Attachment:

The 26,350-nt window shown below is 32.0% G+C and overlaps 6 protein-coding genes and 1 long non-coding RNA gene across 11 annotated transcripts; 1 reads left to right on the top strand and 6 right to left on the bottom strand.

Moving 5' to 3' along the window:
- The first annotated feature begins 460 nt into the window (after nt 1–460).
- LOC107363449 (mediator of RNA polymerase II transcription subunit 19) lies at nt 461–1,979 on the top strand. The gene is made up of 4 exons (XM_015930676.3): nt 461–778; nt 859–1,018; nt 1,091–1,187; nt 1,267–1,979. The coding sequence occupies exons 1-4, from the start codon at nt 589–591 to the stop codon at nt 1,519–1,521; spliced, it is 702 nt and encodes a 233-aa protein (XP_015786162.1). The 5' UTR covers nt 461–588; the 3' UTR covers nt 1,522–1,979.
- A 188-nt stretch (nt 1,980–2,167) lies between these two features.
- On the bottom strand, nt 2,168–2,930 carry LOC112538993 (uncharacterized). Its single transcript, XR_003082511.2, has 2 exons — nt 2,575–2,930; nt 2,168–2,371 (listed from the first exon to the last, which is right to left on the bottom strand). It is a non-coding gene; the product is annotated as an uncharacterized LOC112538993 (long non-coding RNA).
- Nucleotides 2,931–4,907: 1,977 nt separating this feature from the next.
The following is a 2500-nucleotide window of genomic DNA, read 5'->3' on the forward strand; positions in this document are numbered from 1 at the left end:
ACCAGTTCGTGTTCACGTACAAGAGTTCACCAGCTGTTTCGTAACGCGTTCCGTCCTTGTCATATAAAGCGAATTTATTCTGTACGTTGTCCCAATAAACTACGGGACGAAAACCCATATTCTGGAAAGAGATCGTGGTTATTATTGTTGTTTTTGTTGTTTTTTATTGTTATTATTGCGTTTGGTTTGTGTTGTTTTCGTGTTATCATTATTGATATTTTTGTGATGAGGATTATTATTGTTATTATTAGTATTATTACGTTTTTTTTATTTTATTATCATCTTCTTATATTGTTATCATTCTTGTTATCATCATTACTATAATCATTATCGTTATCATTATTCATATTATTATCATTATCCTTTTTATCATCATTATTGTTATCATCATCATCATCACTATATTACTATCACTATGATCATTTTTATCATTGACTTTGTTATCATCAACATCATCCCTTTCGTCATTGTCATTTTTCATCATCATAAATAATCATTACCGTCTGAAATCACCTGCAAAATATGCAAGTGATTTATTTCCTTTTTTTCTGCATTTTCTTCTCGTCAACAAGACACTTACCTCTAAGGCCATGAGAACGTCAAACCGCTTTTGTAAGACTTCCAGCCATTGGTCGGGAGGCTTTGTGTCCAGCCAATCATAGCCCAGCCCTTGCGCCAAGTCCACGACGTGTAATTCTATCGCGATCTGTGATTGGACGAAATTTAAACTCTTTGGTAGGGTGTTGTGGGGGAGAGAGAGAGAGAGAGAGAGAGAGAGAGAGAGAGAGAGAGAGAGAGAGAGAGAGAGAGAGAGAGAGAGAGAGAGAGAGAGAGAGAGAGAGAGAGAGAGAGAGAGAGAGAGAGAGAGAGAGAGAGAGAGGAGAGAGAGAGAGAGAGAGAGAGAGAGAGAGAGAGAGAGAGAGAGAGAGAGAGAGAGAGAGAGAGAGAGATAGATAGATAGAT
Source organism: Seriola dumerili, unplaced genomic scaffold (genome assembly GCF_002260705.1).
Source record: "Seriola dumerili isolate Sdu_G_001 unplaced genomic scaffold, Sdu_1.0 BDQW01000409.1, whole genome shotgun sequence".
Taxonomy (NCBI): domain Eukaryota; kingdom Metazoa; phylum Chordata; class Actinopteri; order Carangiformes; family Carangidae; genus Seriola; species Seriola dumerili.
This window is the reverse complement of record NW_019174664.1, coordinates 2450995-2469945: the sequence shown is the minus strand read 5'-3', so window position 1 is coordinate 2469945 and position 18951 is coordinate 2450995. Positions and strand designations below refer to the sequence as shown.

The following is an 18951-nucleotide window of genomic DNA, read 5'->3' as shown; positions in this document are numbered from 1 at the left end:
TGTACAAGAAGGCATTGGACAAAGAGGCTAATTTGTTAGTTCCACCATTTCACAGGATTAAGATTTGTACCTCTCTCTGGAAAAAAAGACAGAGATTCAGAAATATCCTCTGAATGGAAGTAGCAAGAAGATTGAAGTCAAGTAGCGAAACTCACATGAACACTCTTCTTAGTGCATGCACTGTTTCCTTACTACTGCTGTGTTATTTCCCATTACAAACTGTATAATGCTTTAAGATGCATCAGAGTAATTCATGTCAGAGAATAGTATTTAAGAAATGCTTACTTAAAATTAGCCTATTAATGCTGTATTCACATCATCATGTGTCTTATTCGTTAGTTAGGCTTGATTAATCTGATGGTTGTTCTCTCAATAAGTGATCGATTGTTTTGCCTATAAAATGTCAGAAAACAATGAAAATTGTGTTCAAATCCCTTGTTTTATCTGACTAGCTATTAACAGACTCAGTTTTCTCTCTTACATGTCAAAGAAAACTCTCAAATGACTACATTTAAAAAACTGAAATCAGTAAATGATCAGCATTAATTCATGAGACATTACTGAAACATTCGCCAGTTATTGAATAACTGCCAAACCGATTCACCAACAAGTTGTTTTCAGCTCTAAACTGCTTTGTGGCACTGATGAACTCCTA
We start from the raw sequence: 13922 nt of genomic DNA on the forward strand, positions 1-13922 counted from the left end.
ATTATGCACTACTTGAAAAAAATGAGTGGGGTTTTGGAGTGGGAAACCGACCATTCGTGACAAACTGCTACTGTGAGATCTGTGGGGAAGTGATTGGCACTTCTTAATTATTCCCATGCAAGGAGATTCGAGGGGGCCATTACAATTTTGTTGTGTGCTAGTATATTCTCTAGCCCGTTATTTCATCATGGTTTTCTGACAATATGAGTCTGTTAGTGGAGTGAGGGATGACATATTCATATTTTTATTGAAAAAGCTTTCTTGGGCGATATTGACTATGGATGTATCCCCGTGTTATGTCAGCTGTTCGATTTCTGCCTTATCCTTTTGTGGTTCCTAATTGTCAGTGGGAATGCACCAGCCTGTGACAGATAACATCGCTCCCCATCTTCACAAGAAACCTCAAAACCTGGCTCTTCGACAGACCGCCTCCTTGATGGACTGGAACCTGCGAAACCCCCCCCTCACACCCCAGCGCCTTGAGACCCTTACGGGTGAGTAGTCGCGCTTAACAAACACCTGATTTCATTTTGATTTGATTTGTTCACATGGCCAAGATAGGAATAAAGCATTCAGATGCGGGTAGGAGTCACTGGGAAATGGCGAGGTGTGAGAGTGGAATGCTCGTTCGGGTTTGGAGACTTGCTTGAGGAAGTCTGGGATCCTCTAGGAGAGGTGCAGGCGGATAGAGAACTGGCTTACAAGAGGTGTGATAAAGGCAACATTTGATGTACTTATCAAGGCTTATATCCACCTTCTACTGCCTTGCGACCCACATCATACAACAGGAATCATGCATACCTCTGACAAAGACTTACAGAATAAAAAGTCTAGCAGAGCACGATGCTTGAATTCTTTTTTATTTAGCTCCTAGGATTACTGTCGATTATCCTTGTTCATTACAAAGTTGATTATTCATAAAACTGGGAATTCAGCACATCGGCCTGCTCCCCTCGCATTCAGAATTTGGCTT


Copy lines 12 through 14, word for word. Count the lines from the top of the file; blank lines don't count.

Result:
Taxonomy (NCBI): domain Eukaryota; kingdom Metazoa; phylum Chordata; class Actinopteri; order Carangiformes; family Carangidae; genus Seriola; species Seriola dumerili.
This window is the reverse complement of record NW_019174664.1, coordinates 2450995-2469945: the sequence shown is the minus strand read 5'-3', so window position 1 is coordinate 2469945 and position 18951 is coordinate 2450995. Positions and strand designations below refer to the sequence as shown.

The following is an 18951-nucleotide window of genomic DNA, read 5'->3' as shown; positions in this document are numbered from 1 at the left end: